This is the last post in my three-piece series about Andhra Mahabharatamu and the three poets who contributed to this epic project that spanned almost to 3 centuries. The first two posts were on the contributions of Adikavi Nannayya and Tikkanna Somayaji.
With Tikkanna Somayaji’s marathon contribution, the Andhreekarana of Mahabharata was almost complete, except for the second half of the Aranya Parva left incomplete by Adi Kavi Nannayya. Some scholars opine that a superstition was the reason that Tikkanna stayed away from this part. Others opine that the difference between the styles of both, made him put off writing the remnant chapter. For all we know, it might be the lack of inspiration! Knowing the reformer and the political mind Tikkanna is, it is highly unlikely that he would have given in to a superstition and left out the small part. About fifty years after Tikkanna, the remaining half of the Aranya Parva was taken up by Yerrapragada, or Yerrana.
It is speculated that Yerrapragada existed between 1280 CE and 1364 CE. He was born to Pothamamba and Surana Kavi in Gudluru in Prakasam district. In his younger days, his poetical aptitude was appreciated by many, and some used to praise Yerrana for having acquired the style of Nannayya, and encouraged him to pursue a literary journey of his scale. Probably this did inspire Yerrana’s taking up of the remnant chapter of Andhra Mahabharatamu.
The Kakatiya dynasty came to an end with the invasion of Warangal by the Delhi Sultanate (Malik Kafur on behalf of Alauddin Khilji) and the subsequent capture of Pratapa Rudra. After the fall of the empire, the warlords who were previously serving in the Kakatiya army formed a confederation and prevented the consolidation of Turkish power in the Deccan region. The prominent names among them were Musunuri Kapayya Nayaka and Prolaya Vema Reddi.
Vema Reddi founded the Reddi empire spanning Southern Andhra and part of Rayalaseema, with Addanki as his capital. Kapayya Nayaka took on the invaders mostly in the Telangana and Northern Andhra regions. Yerrapragada witnessed the tumultuous period of invasion, massacre and resistance in the later part of his life.
After consolidating power, Vema Reddi turned to patronizing poets and scholars while giving them liberal grants. According to Sanskrit scholar Dr. S Godavaribai, Yerrapragada was a great friend of Mallayya Reddi, the younger brother of Vema Reddi. In fact, Yerrapragada dedicated his earlier compositions,”Hari Vamsam” and “Ramayanam”, to Prolaya Vema Reddi. Scholars opine that these compositions might have thrown more light on the contemporary social dynamics than Yerrana’s part of Andhra Mahabharatamu (Aranya Parva).
Yerrapragada’s Literary Versatility
The Aranya Parva stands as an example of Yerrapragada’s poetical versatility as well as his large heart. His contribution was sandwiched between the contributions of two path-breaking poets of the past, and that is a great challenge to any poet. He continued from where Adikavi Nannayya had left, mimicking his style to a level of inseparable precision. This part remained dedicated to Rajaraja Narendra, as Nannayya wanted it to be.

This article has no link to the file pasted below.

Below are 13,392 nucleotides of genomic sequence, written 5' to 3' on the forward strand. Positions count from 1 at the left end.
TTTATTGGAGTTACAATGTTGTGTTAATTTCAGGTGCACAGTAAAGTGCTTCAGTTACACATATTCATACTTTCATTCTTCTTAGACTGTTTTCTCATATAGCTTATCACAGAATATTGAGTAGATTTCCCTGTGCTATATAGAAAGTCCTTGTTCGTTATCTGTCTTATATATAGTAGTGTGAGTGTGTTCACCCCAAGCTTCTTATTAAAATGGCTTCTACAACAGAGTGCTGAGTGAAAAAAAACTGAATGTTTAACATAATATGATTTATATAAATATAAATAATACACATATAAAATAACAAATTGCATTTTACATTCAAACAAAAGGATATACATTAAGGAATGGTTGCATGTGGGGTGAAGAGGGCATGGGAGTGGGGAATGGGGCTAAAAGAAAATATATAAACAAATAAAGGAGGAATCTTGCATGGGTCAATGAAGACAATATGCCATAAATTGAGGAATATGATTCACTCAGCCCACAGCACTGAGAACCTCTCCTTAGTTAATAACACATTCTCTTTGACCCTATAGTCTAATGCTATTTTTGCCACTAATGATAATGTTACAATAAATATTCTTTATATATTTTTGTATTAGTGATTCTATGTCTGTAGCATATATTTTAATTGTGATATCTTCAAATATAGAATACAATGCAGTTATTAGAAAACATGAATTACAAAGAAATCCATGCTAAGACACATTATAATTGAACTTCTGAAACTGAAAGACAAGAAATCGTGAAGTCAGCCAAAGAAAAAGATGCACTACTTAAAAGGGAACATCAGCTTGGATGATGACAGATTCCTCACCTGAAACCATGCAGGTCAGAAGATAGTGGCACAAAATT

However, Yerrapragada’s uniqueness was visible gradually, owing to his mastery over descriptive, creative and narrative aspects. The poetic style of this chapter, as scholars opine, undergoes a gradual transformation to an extent that the last poem perfectly blends into Tikkanna’s style of poetry.
From a plot perspective, this part of Mahabharata has three turning points, which are the Ghoshayatra, the pardoning of Jayadrata, and the birth secret of Karna. This chapter is also the home of several philosophically dense discussions like the Yaksha Prasna, the Satya-Draupadi Samvada, and the episode of Savitri. While Nannayya’s mastery was the Kavya and Shastra aspect, Yerrana’s core strength was the style of Prabandha.
Prabandha is a literary genre that dwelt on a Puranic episode and expanded it riding on the emotional (Rasa) and Nataka (dramatization) aspects following specified conditions. (See here for a detailed critique of how Telugu Prabandha differs from Sanskrit Prabandha). Yerrana is known as “Prabandha Parameshwara” for his supposed mastery over this genre. He, in fact, ushered in the age of Prabandhas, which reached its pinnacle during the rule of Sri Krishna Deva Raya of Vijayanagara. He was also known as “Shambhudasa”.
There were also minor script transformations in the Telugu language that took place in between the periods of Rajaraja Narendra and Prolaya Vemareddy. For instance, the letters ‘ka’ and ‘sha’ (I am not a linguist, but these two letters are definitely not among the uncommon words). Refer to the image below. The comparison is between the fifth row and the third row from the bottom.
Source for the picture : vijred.wordpress.com
The preservation and scripting of the epic during these 300 odd turbulent years is something to ponder about.
Yerrana’s other works include “Hari Vamsham”, “Ramayanam” and “Nrisimha Puranam”, where his full-blown Prabandha expertise is very much visible. According to another medieval poet Chintalapudi Ellana, Andhra Mahabharatamu is that “unique poetical jewel adorning the neck of Goddess Saraswati, where Nannayya made a part of the string and Tikkanna made the second”. Yerrapragada’s contribution glows as a gem-studded locket connecting both the ends. He might not have exaggerated!
Andhra Mahabharatamu Vol 5, TTD edition
Kavitrayamu by Nanduri Rama Krishnamacharya
For more information :
Andhra Kavula Charitra by Kandukuri Veeresalingam Pantulu
Errayya teerchina Harivamsamu by Dr. S Godavari Bai